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It Doesn’t Go Far Enough—Anchorage Daily News Editorial 9/18/2010

September 20, 2010

The Anchorage Daily News jumped on a bandwagon, one reported in Anchorage at a meeting where Texas Representative Jerry Madden spoke about initiatives in Texas to reduce some of their costs of investigating crimes, prosecuting, convicting and incarcerating criminals. According to Representative Madden, the Texas program required an investment of $240 million. Texas concentrated on 5 areas:

“The five were parole, probation, diversion for drunken driving offenders, school programs to cut the “pipeline to prison” for young offenders, and even preschool programs, which have proven over time to improve the odds that a youngster will stay within the law.”

Criminal law is an interesting arena of discussion. An extremely punitive system focuses incredible attention on a small percentage of perpetrators of crime who happen to be unlucky enough to be caught. Let me explain myself. In 1994, the Rand Corporation published a report titled “Three Strikes and You’re Out: Estimated Benefits and Costs of California’s New Mandatory Sentencing Law.” According to figures contained in the report, the estimated percentage of crimes solved that resulted in a sentence being handed down were:

“Here are the percentage of criminal offenses in California, by category, that are ever resolved by a conviction: Rape 2.3%, Robbery 3.6%, Assault 8%, Burglary 3.4%, Theft 2.1%, MVT 1.4% These are amazing numbers, very carefully researched,…” Comments, Gill, October 7, 2009 to “Prison Crisis: Long Sentences, More Prisoners,” By Maureen Cavanaugh, on KPBS.

The plain and simple fact is that most crimes are not solved. This is borne out by a few studies that have asked adults if they have every been sexually abused for purposes of studying Adverse Childhood Experiences and their impact on the adults being studied. In the original ACE Study, 27% of women and 16% of men reported sexual abuse as children. U.S. conviction rates are so much lower. 97.7% of rapes in California are never resolved by conviction.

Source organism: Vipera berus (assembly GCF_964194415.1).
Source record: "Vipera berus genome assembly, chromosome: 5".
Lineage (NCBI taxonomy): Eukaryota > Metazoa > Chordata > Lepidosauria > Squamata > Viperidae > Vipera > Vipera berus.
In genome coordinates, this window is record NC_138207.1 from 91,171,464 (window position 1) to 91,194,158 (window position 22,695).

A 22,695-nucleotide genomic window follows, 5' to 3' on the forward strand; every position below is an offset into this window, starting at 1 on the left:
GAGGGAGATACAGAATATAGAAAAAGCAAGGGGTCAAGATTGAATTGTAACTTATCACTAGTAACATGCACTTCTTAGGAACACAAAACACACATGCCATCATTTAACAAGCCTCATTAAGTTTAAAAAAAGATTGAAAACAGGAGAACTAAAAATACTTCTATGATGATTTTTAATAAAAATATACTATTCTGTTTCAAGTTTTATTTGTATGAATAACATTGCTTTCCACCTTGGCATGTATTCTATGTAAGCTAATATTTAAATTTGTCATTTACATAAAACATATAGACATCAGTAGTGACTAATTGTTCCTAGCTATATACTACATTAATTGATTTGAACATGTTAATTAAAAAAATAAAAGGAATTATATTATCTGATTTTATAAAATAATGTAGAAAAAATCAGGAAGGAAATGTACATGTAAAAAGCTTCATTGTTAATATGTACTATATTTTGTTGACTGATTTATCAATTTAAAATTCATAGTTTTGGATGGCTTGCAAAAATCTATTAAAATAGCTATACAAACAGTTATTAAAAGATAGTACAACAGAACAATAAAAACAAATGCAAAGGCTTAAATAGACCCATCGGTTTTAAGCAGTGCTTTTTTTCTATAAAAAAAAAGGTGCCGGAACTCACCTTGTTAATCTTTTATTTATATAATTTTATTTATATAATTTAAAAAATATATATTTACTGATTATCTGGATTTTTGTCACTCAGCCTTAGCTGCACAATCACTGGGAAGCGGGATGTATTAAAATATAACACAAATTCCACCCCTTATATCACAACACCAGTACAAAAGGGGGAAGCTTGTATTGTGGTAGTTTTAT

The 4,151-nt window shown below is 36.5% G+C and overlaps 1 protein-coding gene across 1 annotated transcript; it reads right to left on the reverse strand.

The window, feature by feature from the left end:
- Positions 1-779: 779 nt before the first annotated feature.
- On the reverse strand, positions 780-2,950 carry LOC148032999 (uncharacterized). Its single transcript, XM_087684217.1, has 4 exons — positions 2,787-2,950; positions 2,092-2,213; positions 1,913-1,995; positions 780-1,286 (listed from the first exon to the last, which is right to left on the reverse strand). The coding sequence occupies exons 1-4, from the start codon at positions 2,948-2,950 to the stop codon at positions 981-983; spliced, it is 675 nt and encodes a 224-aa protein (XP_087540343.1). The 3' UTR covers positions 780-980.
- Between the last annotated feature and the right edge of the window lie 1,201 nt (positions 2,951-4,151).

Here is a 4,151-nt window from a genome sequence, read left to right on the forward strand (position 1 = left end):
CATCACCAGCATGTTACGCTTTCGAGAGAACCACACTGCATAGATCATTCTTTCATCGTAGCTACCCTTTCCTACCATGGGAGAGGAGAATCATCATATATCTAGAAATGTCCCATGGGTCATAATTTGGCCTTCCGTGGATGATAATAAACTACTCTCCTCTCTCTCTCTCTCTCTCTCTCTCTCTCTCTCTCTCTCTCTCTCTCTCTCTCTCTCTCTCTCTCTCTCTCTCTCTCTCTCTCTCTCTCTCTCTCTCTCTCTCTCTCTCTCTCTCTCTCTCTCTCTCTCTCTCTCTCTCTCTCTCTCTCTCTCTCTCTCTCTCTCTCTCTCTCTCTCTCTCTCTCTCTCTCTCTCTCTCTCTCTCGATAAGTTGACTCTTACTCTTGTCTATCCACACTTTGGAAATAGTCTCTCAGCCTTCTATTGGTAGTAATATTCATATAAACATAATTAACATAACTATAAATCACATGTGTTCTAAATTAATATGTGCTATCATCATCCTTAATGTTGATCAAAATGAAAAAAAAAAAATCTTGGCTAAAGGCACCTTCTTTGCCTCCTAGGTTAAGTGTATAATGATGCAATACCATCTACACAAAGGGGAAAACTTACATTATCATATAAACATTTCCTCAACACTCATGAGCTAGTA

So, the resources that Texas is dedicating to deterring crime are very likely addressing a very small percentage of perpetrators of crime, that is, those who are unlucky enough to be arrested for a crime.

What is missing from the ADN analysis is the huge impact of the unprosecuted crimes. The huge costs of our criminal justice system produce what appears to be less than a 5% resolution rate of most crimes. There are huge numbers of victims in our midst. I know, I am one (twice).

The reason I am saying that the ADN did not go far enough is that the solutions proposed by Texas do nothing other than manage the very small group of convicted perpetrators. In past blogs, I have advocated for using greater resources to attack the root cause of most crime, and that is the impact caused by Adverse Childhood Experiences on a sizeable proportion of our U.S. population. Much of the U.S. incarcerated population has a significant history of emotional, physical and sexual abuse, or a significant history of unresolved trauma. Federal and state efforts to try and help citizens resolve this trauma early in life may be our most effective option. If we provide services to families with personal trauma who are raising children that will experience the inter generational transmission of trauma. If we can help families break this cycle of intergenerational transmission of trauma, we will most likely reduce overall crime, and impact more of our population.

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